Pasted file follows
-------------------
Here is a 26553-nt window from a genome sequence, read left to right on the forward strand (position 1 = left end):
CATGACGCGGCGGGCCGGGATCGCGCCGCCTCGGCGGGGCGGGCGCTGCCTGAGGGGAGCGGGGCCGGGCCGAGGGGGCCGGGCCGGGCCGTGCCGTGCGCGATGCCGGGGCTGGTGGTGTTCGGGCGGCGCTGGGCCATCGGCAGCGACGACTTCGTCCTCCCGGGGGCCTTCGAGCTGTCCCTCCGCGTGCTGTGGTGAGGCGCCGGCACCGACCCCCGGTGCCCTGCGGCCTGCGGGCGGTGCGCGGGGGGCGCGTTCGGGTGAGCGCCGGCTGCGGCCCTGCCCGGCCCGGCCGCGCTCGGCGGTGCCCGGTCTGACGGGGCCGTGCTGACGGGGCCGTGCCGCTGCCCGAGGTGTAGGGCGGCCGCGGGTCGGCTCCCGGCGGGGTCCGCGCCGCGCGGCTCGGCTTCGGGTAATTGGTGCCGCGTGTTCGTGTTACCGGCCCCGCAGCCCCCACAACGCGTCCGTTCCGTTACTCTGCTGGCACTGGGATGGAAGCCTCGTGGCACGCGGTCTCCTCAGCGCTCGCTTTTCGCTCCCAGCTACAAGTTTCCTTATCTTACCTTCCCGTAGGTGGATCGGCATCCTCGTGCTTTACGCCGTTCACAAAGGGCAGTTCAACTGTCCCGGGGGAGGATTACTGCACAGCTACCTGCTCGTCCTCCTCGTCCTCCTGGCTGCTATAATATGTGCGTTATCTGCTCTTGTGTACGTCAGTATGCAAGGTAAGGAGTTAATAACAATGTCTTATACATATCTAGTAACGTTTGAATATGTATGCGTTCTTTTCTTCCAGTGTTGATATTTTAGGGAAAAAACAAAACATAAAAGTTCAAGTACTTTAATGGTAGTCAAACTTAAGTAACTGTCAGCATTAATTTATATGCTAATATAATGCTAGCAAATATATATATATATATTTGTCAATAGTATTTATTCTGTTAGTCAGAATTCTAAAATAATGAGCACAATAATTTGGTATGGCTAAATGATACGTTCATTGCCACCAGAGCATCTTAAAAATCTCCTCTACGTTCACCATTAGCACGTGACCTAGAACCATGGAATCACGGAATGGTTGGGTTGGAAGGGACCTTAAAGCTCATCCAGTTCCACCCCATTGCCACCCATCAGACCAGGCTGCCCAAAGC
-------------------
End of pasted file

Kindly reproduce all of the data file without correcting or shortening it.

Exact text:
Here is a 26553-nt window from a genome sequence, read left to right on the forward strand (position 1 = left end):
CATGACGCGGCGGGCCGGGATCGCGCCGCCTCGGCGGGGCGGGCGCTGCCTGAGGGGAGCGGGGCCGGGCCGAGGGGGCCGGGCCGGGCCGTGCCGTGCGCGATGCCGGGGCTGGTGGTGTTCGGGCGGCGCTGGGCCATCGGCAGCGACGACTTCGTCCTCCCGGGGGCCTTCGAGCTGTCCCTCCGCGTGCTGTGGTGAGGCGCCGGCACCGACCCCCGGTGCCCTGCGGCCTGCGGGCGGTGCGCGGGGGGCGCGTTCGGGTGAGCGCCGGCTGCGGCCCTGCCCGGCCCGGCCGCGCTCGGCGGTGCCCGGTCTGACGGGGCCGTGCTGACGGGGCCGTGCCGCTGCCCGAGGTGTAGGGCGGCCGCGGGTCGGCTCCCGGCGGGGTCCGCGCCGCGCGGCTCGGCTTCGGGTAATTGGTGCCGCGTGTTCGTGTTACCGGCCCCGCAGCCCCCACAACGCGTCCGTTCCGTTACTCTGCTGGCACTGGGATGGAAGCCTCGTGGCACGCGGTCTCCTCAGCGCTCGCTTTTCGCTCCCAGCTACAAGTTTCCTTATCTTACCTTCCCGTAGGTGGATCGGCATCCTCGTGCTTTACGCCGTTCACAAAGGGCAGTTCAACTGTCCCGGGGGAGGATTACTGCACAGCTACCTGCTCGTCCTCCTCGTCCTCCTGGCTGCTATAATATGTGCGTTATCTGCTCTTGTGTACGTCAGTATGCAAGGTAAGGAGTTAATAACAATGTCTTATACATATCTAGTAACGTTTGAATATGTATGCGTTCTTTTCTTCCAGTGTTGATATTTTAGGGAAAAAACAAAACATAAAAGTTCAAGTACTTTAATGGTAGTCAAACTTAAGTAACTGTCAGCATTAATTTATATGCTAATATAATGCTAGCAAATATATATATATATATTTGTCAATAGTATTTATTCTGTTAGTCAGAATTCTAAAATAATGAGCACAATAATTTGGTATGGCTAAATGATACGTTCATTGCCACCAGAGCATCTTAAAAATCTCCTCTACGTTCACCATTAGCACGTGACCTAGAACCATGGAATCACGGAATGGTTGGGTTGGAAGGGACCTTAAAGCTCATCCAGTTCCACCCCATTGCCACCCATCAGACCAGGCTGCCCAAAGC